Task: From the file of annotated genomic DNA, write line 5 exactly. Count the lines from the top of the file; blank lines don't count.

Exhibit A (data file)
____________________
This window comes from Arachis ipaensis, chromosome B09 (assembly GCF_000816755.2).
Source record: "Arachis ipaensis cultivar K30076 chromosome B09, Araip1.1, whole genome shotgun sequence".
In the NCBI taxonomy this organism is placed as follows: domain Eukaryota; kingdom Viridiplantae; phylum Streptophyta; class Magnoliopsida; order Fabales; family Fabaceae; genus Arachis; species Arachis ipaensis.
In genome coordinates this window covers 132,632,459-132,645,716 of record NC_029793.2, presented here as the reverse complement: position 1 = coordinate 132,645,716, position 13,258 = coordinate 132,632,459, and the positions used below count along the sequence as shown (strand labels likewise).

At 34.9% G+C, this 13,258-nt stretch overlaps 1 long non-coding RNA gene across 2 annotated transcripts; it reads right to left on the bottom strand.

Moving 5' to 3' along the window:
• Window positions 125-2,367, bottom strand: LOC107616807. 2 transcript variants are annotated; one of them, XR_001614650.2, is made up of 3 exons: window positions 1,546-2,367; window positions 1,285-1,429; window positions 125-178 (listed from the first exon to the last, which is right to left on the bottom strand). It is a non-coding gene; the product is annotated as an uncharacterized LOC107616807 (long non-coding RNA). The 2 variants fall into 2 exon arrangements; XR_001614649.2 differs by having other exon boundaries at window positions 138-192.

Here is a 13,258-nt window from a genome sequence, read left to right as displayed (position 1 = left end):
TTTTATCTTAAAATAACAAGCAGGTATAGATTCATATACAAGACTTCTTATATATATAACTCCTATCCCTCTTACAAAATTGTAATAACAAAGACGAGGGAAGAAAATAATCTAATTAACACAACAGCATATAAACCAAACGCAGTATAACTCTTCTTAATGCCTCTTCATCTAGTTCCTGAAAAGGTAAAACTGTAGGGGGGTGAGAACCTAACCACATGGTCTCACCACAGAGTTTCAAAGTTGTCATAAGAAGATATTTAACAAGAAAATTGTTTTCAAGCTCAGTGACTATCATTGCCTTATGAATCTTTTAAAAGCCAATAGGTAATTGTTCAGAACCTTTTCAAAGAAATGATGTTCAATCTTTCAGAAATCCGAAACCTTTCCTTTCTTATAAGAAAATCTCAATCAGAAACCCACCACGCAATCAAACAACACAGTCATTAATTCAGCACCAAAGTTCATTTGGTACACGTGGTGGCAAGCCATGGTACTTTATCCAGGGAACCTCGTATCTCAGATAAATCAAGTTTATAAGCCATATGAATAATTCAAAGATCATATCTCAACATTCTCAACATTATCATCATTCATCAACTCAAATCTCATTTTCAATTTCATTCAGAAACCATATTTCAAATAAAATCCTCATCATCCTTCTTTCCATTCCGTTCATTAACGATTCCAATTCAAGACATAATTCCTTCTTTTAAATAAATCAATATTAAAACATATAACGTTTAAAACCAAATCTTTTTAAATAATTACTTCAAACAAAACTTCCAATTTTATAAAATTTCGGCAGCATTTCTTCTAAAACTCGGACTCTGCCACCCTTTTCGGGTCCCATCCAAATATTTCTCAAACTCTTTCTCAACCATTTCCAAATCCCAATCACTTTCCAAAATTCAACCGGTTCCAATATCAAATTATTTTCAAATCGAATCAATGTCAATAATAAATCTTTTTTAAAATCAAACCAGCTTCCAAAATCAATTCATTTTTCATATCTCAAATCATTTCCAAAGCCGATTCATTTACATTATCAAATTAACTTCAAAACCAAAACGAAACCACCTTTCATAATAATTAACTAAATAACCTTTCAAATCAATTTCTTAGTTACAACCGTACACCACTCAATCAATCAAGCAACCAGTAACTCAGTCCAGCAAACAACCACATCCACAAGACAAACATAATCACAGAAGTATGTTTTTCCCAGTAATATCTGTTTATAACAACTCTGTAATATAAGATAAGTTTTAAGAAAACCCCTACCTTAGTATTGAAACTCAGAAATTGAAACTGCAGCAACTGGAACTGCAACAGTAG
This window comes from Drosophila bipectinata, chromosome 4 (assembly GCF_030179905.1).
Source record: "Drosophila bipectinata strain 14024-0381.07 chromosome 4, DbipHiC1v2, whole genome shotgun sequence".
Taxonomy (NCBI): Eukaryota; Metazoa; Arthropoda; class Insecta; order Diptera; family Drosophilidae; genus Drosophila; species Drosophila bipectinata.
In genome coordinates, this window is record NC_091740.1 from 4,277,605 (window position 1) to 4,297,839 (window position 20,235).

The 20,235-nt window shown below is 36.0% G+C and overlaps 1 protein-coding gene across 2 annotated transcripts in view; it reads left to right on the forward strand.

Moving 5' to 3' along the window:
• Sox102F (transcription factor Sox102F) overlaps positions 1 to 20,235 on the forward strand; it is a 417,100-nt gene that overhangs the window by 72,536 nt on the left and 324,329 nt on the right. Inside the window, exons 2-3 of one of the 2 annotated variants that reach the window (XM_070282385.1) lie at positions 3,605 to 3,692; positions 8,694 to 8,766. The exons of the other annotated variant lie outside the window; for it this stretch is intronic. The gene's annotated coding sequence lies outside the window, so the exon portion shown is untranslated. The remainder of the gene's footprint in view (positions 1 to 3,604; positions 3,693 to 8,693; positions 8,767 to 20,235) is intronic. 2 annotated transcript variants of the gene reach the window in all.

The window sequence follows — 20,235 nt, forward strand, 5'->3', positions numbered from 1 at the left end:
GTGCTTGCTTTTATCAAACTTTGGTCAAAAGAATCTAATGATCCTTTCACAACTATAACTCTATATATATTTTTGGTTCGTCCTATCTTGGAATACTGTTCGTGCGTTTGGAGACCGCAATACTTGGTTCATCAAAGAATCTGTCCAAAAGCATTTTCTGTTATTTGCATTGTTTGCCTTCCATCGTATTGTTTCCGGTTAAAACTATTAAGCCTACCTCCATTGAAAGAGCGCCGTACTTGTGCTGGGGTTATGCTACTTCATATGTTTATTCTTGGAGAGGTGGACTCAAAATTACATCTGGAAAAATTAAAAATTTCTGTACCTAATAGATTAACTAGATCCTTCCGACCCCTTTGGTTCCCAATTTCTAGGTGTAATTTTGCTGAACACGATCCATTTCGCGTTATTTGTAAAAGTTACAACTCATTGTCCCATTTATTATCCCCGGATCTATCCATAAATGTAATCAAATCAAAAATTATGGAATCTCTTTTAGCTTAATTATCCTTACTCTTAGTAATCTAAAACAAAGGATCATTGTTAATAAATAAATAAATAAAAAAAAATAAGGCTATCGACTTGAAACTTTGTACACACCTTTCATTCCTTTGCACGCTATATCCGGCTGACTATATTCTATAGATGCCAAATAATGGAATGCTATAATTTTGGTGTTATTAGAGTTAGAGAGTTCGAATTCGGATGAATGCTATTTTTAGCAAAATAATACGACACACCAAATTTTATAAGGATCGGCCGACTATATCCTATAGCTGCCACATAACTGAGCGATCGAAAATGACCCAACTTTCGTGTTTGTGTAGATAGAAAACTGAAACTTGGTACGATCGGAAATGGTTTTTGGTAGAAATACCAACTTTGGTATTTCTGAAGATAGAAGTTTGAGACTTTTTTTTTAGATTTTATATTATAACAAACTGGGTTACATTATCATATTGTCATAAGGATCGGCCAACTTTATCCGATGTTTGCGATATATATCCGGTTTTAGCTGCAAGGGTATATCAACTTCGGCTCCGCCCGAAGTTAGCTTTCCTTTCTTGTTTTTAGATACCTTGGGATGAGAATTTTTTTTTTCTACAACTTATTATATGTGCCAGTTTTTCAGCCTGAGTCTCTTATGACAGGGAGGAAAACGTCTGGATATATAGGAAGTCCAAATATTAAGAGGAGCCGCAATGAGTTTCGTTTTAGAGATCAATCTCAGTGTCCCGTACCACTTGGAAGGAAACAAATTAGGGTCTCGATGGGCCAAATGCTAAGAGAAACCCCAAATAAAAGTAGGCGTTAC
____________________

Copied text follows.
At 34.9% G+C, this 13,258-nt stretch overlaps 1 long non-coding RNA gene across 2 annotated transcripts; it reads right to left on the bottom strand.